Two weeks ago, I wrote a post about furloughs. Since then, I have researched this topic some more and prepared slides for a webinar about furloughs sponsored by the Association for Financial Counseling and Planning Education (AFCPE).
Below are six additional things to know about furloughs that were not included in my previous post:
- Benefits May Continue: Look for guidance from your employer about which benefits (e.g., health insurance, life and disability insurance, and retirement plan contributions) will continue and for how long. Employer decisions will vary based on factors such as group insurance plan language, union contracts, and the financial stability of employers.
- Conditions Can Change: Realize that furloughs are an “act of hope” that a business will survive. Not all will. In addition, many employers are predicted to be working at a reduced capacity well into 2021. A furlough today could switch to a permanent layoff later. Many furloughs are happening now (as opposed to layoffs) so that employers won’t have to onboard new workers when economic conditions improve and so that workers can access temporarily expanded unemployment benefits.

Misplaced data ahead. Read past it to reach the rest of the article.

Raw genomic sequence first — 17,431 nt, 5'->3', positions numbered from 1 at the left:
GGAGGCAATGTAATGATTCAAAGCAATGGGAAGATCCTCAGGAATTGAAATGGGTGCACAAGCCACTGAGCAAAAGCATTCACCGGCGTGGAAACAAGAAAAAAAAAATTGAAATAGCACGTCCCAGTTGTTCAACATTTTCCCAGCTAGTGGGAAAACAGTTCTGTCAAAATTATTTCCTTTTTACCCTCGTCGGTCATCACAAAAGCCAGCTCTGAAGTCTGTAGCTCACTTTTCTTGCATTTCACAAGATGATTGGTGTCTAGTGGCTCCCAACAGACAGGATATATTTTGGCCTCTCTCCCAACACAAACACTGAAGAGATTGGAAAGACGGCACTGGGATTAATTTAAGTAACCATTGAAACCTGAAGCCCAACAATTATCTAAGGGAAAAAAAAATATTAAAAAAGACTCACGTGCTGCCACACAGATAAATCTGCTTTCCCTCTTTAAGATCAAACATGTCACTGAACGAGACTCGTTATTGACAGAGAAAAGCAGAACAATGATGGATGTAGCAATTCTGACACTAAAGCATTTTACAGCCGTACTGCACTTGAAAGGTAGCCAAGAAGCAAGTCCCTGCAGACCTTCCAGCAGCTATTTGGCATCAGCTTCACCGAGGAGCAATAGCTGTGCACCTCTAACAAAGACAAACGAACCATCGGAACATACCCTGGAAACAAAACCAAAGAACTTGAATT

- Where You Work Matters: Contact the unemployment office in the state where you work if it is in a different state from where you live. Your employer pays taxes to the state where you work to cover its workers’ unemployment claims.
- Health Insurance Options Exist: Take advantage of employer insurance continuation for as long as it lasts. After that, three options for coverage are Medicaid (if eligible), COBRA through the employer, and Marketplace coverage under the Affordable Care Act. ACA options are usually cheaper, especially if you qualify for subsidies with a reduced income.
- Tax Liability Will Change: Complete a new Form W-4 (for a reduced income) and take advantage of income-based tax credits (e.g., earned income tax credit) for 2020 and set aside (or have withheld) taxes on unemployment benefits.
- “Up-Skilling” Is Highly Recommended: Use newfound free time to prepare yourself for re-employment with your current employer or elsewhere. Focus on gaps in your skill set and making yourself as marketable as possible.